LIFE TRANSFORMED by Kathleen Shoop
All my life, exercise has provided me the opportunity to do more than raise my heart rate. For example, repetitive physical acts like swimming and walking have allowed my mind to unwind, solve problems and reduce stress. As I developed my writing career I found that through exercise I was able to provide the perfect runway for my writing to take off and unwrap plot and character problems. In those early days, I found I could belt out thousands of words in just a few hours after exercising. The cycle of exercise and writing fed itself, creating excitement for me as well as concrete progress in the quality writing.
As critique became part of my writing, exercise became even more important as the critique partners raised problems in my stories that I’d never noticed or considered! How could I possibly settle these issues? Well, all I had to do was to get up and walk the next morning and the solutions were revealed to me even before I focused on them.
For years this process was perfect. But, as life altered its course and my children’s needs changed, I was required to spend all my energy on activities related to their needs. The days, instead of winding down at five around dinner stretched out to the point that many times we walked in the door at eight-thirty. While the kids were busy with their sports and artistic endeavors, my time was spent chatting with fellow parents, racing around buying school supplies, expending my energy in ways that weren’t captured on paper or even in my mind. My life as a prolific writer began to splinter and wither.
I assessed how and when I was most productive. I marveled at the way my walks and swims had been transformed. They no longer led to the useful creative experience, but had morphed into logistical, creativity-sapping thinking about squeezing in writing around grocery shopping. In addition, having published my first book I was now responsible for every single area of book selling from conceptual seed to marketing expert (at least trying to be!). The once abundant energy and focus was leeching from my creative core and rushing as a raging river into an infinite ocean of lost writing time.
It was around this time my friend, Madhu B. Wangu, the facilitator of the Mindful Writers Group, suggested I attend her workshops. The idea of meditating had always seemed magical, relaxing, wonderful, and productive to me, but the meeting place was far away. If I went I would lose hours in travel time. But as I was unable to dam the raging river of lost creativity, it became clear I would only gain from writing with Madhu’s Mindful Writers Group. I was already losing far more than the travel time it would take for me to show up at the Wednesday meetings. Finally, I committed to the Group.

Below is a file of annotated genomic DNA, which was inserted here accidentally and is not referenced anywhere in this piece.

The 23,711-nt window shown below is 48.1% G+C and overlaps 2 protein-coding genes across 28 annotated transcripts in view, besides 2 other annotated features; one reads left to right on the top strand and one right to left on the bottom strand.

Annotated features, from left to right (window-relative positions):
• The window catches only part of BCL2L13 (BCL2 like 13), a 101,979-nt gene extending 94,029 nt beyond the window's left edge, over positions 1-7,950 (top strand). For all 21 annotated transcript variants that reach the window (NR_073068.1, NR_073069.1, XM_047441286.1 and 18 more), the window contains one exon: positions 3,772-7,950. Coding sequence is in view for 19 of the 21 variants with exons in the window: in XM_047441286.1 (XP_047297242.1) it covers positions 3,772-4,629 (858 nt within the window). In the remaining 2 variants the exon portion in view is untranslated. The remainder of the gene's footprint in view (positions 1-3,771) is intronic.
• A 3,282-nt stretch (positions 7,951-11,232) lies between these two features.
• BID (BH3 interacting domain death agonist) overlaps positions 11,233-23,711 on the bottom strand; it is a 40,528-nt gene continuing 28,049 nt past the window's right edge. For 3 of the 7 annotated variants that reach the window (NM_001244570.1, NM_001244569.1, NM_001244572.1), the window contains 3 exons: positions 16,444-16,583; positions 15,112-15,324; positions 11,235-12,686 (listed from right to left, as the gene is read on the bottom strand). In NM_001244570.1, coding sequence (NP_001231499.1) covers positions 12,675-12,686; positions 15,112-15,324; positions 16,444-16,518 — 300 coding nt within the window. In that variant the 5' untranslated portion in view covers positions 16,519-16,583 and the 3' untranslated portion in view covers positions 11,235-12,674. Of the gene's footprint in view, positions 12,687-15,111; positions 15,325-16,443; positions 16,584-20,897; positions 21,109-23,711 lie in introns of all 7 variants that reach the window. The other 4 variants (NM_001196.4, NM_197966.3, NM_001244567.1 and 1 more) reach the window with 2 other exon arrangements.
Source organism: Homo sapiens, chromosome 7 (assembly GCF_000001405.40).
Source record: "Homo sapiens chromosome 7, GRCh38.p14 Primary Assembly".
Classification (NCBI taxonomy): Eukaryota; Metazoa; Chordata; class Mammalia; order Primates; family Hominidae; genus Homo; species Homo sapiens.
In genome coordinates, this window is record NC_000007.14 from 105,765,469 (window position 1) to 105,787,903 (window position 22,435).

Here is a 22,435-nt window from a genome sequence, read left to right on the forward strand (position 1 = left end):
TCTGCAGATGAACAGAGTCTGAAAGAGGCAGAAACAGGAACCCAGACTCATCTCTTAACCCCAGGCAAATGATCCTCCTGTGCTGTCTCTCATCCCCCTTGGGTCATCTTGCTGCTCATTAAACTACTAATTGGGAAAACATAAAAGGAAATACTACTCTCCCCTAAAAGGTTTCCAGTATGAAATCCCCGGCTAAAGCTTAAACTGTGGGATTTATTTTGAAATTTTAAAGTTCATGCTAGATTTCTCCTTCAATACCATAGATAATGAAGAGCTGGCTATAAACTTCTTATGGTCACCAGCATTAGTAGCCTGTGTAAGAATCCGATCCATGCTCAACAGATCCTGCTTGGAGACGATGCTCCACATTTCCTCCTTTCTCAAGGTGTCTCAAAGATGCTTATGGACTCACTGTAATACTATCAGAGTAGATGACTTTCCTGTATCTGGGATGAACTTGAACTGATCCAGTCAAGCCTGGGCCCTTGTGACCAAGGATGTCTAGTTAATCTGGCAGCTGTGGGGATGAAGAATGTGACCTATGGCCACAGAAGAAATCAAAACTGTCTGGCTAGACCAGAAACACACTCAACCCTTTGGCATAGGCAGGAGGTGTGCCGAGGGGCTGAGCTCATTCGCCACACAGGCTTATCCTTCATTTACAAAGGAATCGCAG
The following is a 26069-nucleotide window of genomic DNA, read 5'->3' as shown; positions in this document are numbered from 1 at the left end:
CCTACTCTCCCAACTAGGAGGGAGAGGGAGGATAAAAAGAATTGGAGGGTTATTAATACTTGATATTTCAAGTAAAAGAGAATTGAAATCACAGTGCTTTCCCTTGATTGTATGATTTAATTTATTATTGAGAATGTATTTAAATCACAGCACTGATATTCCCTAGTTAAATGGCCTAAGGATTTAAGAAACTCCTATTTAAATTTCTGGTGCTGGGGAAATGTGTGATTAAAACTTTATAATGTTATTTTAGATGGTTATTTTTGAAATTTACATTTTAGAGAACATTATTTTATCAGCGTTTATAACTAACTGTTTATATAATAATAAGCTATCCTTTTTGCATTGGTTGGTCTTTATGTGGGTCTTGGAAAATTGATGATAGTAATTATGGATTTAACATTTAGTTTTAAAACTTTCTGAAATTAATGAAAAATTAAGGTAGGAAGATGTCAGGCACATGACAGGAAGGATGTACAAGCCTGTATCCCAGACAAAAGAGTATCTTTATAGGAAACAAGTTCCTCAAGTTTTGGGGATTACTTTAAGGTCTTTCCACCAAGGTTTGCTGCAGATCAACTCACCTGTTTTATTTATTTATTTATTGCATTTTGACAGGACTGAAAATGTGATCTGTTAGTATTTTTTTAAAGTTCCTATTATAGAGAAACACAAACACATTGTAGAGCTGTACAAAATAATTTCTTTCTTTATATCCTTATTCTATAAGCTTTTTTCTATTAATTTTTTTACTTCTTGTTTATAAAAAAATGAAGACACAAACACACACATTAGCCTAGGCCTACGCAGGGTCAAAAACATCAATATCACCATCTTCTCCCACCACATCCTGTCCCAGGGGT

Working with Madhu has turned my creative faucet back on, allowing me to experience the gushing flow of writing that I was blessed with but found “accidentally” through exercises. Now, with Madhu’s help on Wednesdays, and with her CD when I’m not with her, once again I find my writing focused and plentiful. With the Writing Meditation practice I’ve found I can more easily than ever stimulate my dormant creative flow that is always waiting to be released. Simply thinking about Writing Meditation puts me half way there, without even doing anything-that’s powerful. It’s transformative.
Although swimming and walking are still great ways to reach my creative core, Writing Meditation Method integrates my body, mind and heart. As I sit still in silence and solitude my body, mind, and heart become one. I write from my whole self with deepened senses, feelings and insights. Writing Meditation Method is the tool to access the source of my creativity whenever I need to.
I realize now that in walking and swimming I had accidentally found a form of mindful writing practice -something I still benefit from today. But through the conscious practice of Writing Meditation I have become aware of how it benefits and enriches my work and how I can make use of it anywhere, anytime. The practice has injected my writing with the soul it was missing. When practiced daily, the Method is a gift that keeps on giving. Yes, it helps me find my creative flow amidst all of life’s chaos that will never go away, I am now able to carve out a state of mind that nurtures my writing.